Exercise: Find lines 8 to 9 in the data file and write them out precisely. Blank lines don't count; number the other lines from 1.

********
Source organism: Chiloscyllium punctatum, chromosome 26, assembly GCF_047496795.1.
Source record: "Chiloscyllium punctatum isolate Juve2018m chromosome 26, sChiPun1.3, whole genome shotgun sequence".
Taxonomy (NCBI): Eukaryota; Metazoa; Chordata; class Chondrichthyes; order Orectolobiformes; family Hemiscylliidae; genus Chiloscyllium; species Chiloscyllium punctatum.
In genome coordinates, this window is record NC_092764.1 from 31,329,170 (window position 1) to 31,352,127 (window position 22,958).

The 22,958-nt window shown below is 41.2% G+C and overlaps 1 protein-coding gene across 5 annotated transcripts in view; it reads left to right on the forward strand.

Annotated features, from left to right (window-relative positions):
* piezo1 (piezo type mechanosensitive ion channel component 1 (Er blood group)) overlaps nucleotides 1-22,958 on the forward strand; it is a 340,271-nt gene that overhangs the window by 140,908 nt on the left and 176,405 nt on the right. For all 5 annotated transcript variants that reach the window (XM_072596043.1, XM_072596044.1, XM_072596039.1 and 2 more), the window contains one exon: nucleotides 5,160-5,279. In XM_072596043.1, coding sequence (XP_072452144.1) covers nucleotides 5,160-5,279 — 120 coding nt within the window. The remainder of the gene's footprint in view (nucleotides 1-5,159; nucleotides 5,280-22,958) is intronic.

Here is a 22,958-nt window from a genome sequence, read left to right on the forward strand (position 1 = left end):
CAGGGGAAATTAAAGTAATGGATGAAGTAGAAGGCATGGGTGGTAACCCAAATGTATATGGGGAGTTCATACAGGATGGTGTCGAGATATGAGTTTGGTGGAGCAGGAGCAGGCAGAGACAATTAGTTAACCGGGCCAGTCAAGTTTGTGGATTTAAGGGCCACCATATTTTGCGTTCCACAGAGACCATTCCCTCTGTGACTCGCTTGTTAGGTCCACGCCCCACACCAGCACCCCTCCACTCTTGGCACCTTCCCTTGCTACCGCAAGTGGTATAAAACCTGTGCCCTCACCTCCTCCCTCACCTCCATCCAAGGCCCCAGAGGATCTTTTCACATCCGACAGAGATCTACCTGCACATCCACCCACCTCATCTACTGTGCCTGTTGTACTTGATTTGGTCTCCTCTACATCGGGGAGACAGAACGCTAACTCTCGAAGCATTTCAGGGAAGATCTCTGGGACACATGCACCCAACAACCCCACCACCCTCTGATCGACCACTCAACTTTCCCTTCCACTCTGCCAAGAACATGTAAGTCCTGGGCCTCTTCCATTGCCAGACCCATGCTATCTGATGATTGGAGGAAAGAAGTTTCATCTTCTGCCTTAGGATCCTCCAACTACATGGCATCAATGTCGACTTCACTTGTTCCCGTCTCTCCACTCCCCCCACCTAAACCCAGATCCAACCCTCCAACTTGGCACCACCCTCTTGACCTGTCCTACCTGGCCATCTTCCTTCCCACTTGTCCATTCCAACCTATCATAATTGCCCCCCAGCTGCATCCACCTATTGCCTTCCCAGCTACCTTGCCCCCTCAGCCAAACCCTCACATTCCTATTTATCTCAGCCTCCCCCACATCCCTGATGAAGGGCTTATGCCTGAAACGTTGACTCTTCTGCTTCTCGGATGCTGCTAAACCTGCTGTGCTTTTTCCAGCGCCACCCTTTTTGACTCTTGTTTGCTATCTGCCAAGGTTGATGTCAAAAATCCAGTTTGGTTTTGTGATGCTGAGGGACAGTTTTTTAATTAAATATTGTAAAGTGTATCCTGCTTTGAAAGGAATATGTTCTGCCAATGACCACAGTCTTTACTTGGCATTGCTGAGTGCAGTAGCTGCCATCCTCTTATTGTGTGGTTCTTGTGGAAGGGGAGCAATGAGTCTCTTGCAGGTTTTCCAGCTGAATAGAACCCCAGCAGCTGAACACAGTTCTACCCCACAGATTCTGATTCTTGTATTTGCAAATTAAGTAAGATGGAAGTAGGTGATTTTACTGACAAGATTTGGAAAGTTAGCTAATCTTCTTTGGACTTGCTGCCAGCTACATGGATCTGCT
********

Here is a 22,958-nt window from a genome sequence, read left to right on the forward strand (position 1 = left end):
CAGGGGAAATTAAAGTAATGGATGAAGTAGAAGGCATGGGTGGTAACCCAAATGTATATGGGGAGTTCATACAGGATGGTGTCGAGATATGAGTTTGGTGGAGCAGGAGCAGGCAGAGACAATTAGTTAACCGGGCCAGTCAAGTTTGTGGATTTAAGGGCCACCATATTTTGCGTTCCACAGAGACCATTCCCTCTGTGACTCGCTTGTTAGGTCCACGCCCCACACCAGCACCCCTCCACTCTTGGCACCTTCCCTTGCTACCGCAAGTGGTATAAAACCTGTGCCCTCACCTCCTCCCTCACCTCCATCCAAGGCCCCAGAGGATCTTTTCACATCCGACAGAGATCTACCTGCACATCCACCCACCTCATCTACTGTGCCTGTTGTACTTGATTTGGTCTCCTCTACATCGGGGAGACAGAACGCTAACTCTCGAAGCATTTCAGGGAAGATCTCTGGGACACATGCACCCAACAACCCCACCACCCTCTGATCGACCACTCAACTTTCCCTTCCACTCTGCCAAGAACATGTAAGTCCTGGGCCTCTTCCATTGCCAGACCCATGCTATCTGATGATTGGAGGAAAGAAGTTTCATCTTCTGCCTTAGGATCCTCCAACTACATGGCATCAATGTCGACTTCACTTGTTCCCGTCTCTCCACTCCCCCCACCTAAACCCAGATCCAACCCTCCAACTTGGCACCACCCTCTTGACCTGTCCTACCTGGCCATCTTCCTTCCCACTTGTCCATTCCAACCTATCATAATTGCCCCCCAGCTGCATCCACCTATTGCCTTCCCAGCTACCTTGCCCCCTCAGCCAAACCCTCACATTCCTATTTATCTCAGCCTCCCCCACATCCCTGATGAAGGGCTTATGCCTGAAACGTTGACTCTTCTGCTTCTCGGATGCTGCTAAACCTGCTGTGCTTTTTCCAGCGCCACCCTTTTTGACTCTTGTTTGCTATCTGCCAAGGTTGATGTCAAAAATCCAGTTTGGTTTTGTGATGCTGAGGGACAGTTTTTTAATTAAATATTGTAAAGTGTATCCTGCTTTGAAAGGAATATGTTCTGCCAATGACCACAGTCTTTACTTGGCATTGCTGAGTGCAGTAGCTGCCATCCTCTTATTGTGTGGTTCTTGTGGAAGGGGAGCAATGAGTCTCTTGCAGGTTTTCCAGCTGAATAGAACCCCAGCAGCTGAACACAGTTCTACCCCACAGATTCTGATTCTTGTATTTGCAAATTAAGTAAGATGGAAGTAGGTGATTTTACTGACAAGATTTGGAAAGTTAGCTAATCTTCTTTGGACTTGCTGCCAGCTACATGGATCTGCT